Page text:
I Wish You Love!
All kinds of love...
A whole gang of love...
I'm not sure what it does for "a really pretty French song", but Frank meant it. Indeed, in a sense, he and Keely lived "I Wish You Love" - "never lovers" (well, almost never) but "ever friends". And in Palm Springs in 1975, when Miss Smith was married for the third and final time (to a singer called Bobby Milano), it was Sinatra who gave away the bride:
So with my best
My very best
I set you free...
Indeed. Albert Beach died comparatively young in 1997, enriched by a much recorded song but without ever enjoying a second such success. I confess a soft spot, however, for a number he wrote for Eartha Kitt, "The Heel":
Tonight my eyes are jealous green
Tonight I'm melancholy mean
He meets, in secret rendezvous
Some dame to tell his troubles to -
Charles Trenet died four years later in France . A while back, I was motoring through Sisteron in the Alpes-des-Hautes-Provences and wound my way on a scenic but terrifying road through the mountains to Romans-sur-Isère, where I decided to stop for a late lunch and discovered the town was home to the Musée international de la chaussure - the International Footwear Museum. Even more amazingly, M Trenet had bequeathed his very own shoes to the museum. They were comfortably padded, because, I learned, his right foot bore a painful scar dating back to the 1940s. Other than that, they were not dissimilar to mine - black semi-brogue - but with a taller heel. If Albert Beach and Eartha Kitt were still around and minded to do a number called "The Heel", Charles Trenet's footwear would make an excellent subject. Absent that, Mr Beach's reputation rests on one song indelibly associated with an enduring and unmistakeable voice that retained all its power and character across half-a-century.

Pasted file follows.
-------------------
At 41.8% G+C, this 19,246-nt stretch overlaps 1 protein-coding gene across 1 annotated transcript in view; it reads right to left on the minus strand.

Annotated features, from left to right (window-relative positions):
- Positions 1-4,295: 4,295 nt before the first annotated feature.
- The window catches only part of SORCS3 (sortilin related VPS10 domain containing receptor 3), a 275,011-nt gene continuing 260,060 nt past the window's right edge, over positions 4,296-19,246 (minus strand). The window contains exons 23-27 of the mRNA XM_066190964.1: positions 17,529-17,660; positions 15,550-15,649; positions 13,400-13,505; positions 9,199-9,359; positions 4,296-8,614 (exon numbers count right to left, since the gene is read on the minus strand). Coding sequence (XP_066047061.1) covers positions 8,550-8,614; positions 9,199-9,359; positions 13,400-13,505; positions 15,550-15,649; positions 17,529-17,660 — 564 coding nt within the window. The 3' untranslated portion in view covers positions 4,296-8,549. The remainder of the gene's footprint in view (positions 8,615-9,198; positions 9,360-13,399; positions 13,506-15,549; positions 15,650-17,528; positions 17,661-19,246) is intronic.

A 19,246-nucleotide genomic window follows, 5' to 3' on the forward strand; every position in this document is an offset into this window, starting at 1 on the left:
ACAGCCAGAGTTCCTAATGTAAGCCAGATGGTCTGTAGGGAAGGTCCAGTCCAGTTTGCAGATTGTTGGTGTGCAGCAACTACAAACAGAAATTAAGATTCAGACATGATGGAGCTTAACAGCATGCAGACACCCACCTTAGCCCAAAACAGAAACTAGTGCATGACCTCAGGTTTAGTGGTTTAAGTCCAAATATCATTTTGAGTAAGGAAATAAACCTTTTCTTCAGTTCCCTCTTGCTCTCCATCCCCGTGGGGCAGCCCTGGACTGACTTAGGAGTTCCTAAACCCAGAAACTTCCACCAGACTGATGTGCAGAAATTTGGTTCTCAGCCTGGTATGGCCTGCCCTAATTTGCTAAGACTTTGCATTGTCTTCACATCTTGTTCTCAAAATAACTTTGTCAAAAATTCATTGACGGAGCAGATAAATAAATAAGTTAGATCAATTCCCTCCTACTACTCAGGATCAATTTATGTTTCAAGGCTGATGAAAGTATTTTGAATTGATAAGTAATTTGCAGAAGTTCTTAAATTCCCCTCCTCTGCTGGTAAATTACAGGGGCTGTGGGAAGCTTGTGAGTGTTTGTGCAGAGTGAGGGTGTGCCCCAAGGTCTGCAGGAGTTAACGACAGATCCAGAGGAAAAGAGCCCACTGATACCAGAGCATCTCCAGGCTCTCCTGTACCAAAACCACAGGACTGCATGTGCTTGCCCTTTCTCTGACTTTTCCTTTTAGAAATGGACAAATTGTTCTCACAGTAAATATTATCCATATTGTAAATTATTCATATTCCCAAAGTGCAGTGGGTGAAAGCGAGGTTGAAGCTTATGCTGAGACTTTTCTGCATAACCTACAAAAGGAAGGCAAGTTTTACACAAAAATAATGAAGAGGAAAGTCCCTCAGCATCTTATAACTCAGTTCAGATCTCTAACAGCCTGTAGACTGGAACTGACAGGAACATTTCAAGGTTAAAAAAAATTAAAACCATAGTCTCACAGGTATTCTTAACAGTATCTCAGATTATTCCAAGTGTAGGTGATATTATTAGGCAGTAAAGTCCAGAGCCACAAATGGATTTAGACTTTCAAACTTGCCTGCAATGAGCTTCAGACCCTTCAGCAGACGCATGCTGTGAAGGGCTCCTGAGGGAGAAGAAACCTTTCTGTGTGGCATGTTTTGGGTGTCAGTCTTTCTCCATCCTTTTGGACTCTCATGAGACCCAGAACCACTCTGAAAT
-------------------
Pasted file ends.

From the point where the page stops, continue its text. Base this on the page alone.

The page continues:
Speaking of those delightfully idiosyncratic vowel sounds, let me end with an old joke:
Keely Smith goes to the doctor. He takes out his stethoscope and says, "Say ah - but leave off the 'wish you love'."
A great lady. Rest in peace.
~Many of Mark's most popular Song of the Week essays are collected together in his book A Song For The Season, personally autographed copies of which are available from the SteynOnline bookstore - and, if you're a Mark Steyn Club member, don't forget to enter the special promo code at checkout to enjoy the special Steyn Club member discount.
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Please join Mark for a different kind of audio pleasure this Friday when he presents a brand new Tale for Our Time, and one very meteorologically appropriate.